This post is inspired by an exchange with Nick Milo, who runs Linking Your Thinking. If you want to learn more about personal knowledge management (PKM) and more about PKM’s within Obsidian, pay him a visit on his YouTube channel. Worth the time you’ll invest.
The inspiration was Nick’s Loom walkthrough video here (as usual with Loom, this link will work until it no longer works) in which he explained his ideas about the different ways in which people use a PKM and how that can evolve. In essence, throughout our lives and in different roles we approach PKM from different angles, depending on our specific needs. You need to go and see the Loom video, where he presents this model.
The above graphic is copyright ownership of Nick Milo at Linking Your Thinking
You can see my comment in the comments below the Loom video. They do require some more elaboration, hence this blog post.
Two stages of business development
I’m making a broad generalisation here, but in any business development there are two phases.
The first phase is the phase in which you want to conquer a market. This can be an existing market with incumbent players or a market that does not yet exist. Either way, the only way you will make a dent in the universe is by doing or offering something that creates a demand, a need, which is stronger than the need for what already exists. This is aptly called the offensive phase or the innovator or disruptor phase.
The second phase is the phase in which you want to defend your market. In this market, you are the or one of the incumbent players. You have made your dent in the universe and you want to continue benefiting from the position you have right now. If your market is an accessible market and a profitable market, someone else may want to gain access to that market, capturing market share you believe to be yours. You need to get defend that market share, which is why you are the incumbent defender of that market.
What role does knowledge management play?
Herein lies the rub, dear friends … it does not. Or not enough. But let’s assume that the business developer we are watching going through the motions is smart enough to realise his mission is not just right now, but for a long time to come.
What surprised me going through the exercise thinking about what a business developer would do, was that her or his behaviour would not be that different from an academic, at least in thinking about the markets.
If you haven’t, listen to Nick’s explanation here, then come back …
… you listened? Great.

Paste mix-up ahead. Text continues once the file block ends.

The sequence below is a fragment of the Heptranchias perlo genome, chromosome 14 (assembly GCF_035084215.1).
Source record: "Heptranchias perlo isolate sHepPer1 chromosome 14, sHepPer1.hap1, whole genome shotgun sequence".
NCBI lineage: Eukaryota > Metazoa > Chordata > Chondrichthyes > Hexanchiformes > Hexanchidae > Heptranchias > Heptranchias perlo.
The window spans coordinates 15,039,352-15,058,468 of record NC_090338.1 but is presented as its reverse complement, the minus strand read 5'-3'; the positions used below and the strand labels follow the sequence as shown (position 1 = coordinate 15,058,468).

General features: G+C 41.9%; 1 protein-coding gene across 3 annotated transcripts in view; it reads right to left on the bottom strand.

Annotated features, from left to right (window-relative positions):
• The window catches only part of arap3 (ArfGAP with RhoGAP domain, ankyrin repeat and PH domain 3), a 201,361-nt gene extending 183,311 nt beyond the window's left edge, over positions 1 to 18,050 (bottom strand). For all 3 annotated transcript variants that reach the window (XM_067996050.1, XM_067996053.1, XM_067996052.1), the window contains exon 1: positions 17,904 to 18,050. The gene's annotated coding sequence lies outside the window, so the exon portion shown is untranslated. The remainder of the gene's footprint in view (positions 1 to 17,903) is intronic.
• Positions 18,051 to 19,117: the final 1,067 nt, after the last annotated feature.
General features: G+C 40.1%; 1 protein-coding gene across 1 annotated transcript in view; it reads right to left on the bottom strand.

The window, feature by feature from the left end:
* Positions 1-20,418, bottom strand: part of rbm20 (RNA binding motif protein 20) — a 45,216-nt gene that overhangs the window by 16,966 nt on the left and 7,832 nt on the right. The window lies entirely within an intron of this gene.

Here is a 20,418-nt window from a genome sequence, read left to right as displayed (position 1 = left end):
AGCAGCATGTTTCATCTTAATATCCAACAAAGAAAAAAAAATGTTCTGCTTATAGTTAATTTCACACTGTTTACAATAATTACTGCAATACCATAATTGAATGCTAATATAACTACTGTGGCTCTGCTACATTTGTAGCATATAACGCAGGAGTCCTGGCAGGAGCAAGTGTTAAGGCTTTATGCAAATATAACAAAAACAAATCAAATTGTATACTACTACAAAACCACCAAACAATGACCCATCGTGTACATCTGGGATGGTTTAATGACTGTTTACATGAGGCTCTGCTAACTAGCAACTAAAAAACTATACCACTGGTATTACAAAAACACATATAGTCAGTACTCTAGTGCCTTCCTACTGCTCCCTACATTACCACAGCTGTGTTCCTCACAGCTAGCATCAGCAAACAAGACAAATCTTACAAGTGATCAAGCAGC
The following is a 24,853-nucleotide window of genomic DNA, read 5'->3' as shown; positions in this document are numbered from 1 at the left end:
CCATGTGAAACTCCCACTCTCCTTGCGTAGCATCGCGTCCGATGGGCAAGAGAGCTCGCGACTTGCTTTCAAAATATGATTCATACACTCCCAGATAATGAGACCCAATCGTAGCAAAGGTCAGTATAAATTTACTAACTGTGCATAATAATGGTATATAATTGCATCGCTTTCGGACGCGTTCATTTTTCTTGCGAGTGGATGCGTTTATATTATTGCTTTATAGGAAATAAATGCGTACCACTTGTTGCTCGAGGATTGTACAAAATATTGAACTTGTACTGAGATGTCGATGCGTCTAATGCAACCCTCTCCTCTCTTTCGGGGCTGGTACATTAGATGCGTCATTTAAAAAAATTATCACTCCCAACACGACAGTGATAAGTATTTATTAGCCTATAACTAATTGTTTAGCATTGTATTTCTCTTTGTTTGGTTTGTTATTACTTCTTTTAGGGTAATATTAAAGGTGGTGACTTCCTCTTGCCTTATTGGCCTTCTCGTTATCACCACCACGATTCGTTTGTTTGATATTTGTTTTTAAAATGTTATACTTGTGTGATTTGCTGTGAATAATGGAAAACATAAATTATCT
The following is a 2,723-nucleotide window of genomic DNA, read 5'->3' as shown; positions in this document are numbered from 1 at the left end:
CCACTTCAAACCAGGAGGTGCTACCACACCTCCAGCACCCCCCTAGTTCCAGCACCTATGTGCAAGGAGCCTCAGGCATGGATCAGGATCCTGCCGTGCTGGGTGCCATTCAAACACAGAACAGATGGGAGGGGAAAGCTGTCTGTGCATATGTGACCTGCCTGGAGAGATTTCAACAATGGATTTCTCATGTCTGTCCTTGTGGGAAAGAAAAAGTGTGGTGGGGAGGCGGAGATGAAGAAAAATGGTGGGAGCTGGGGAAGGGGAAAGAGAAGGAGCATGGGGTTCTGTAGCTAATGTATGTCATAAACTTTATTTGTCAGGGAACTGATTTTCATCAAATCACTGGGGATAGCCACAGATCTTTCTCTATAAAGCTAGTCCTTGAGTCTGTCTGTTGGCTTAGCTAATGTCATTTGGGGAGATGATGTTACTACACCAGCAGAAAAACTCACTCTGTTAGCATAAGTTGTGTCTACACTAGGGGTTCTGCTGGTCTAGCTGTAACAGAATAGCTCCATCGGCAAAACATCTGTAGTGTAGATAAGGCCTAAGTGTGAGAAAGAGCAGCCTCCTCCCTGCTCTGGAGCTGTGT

The offensive business developer
The business developer wanting to conquer a market will start with looking for an idea which will allow a disruption of the market they seek to enter. Their use of a PMK will be aimed at Idea management. An idea as such is interesting for a market, but does not mean the market has been won. The idea needs to be understood, connected to other adjacent ideas and further developed. That is what Nick’s PIM quadrant shows. This is the area of pure creativity, where own ideas are worked on. The focus on the ideation is wide, ideally as wide as possible.
However, that is not where the offensive business developer ends. Once the initial ideas have been developed, the offensive developer will move to the use of the PKM as a memory management tool. When using his PKM als a PMM tool, he or she collects additional relevant knowledge and connects this to the ideas, fleshing them out. Think of this as adding market analyses done by third parties to the ideas present in the PKM. This is where the pure ideas meet other perspectives gathered by other people.
Once the offensive business developer has a complete view on the idea and the context in which this idea will be deployed, she or he can start writing, reorienting the use of their PKM to support writing management. This is where the different ideas and background information get combined in an overall story that makes sense to an outside investor or a business partner.
And off they go to conquer the market.
The defensive business developer
Now, let’s imagine our business developer has been successful. They conquered a market which they believe in based on their breakthrough ideas which they were able to connect to market related information and managed to convince investors to put money and trust is.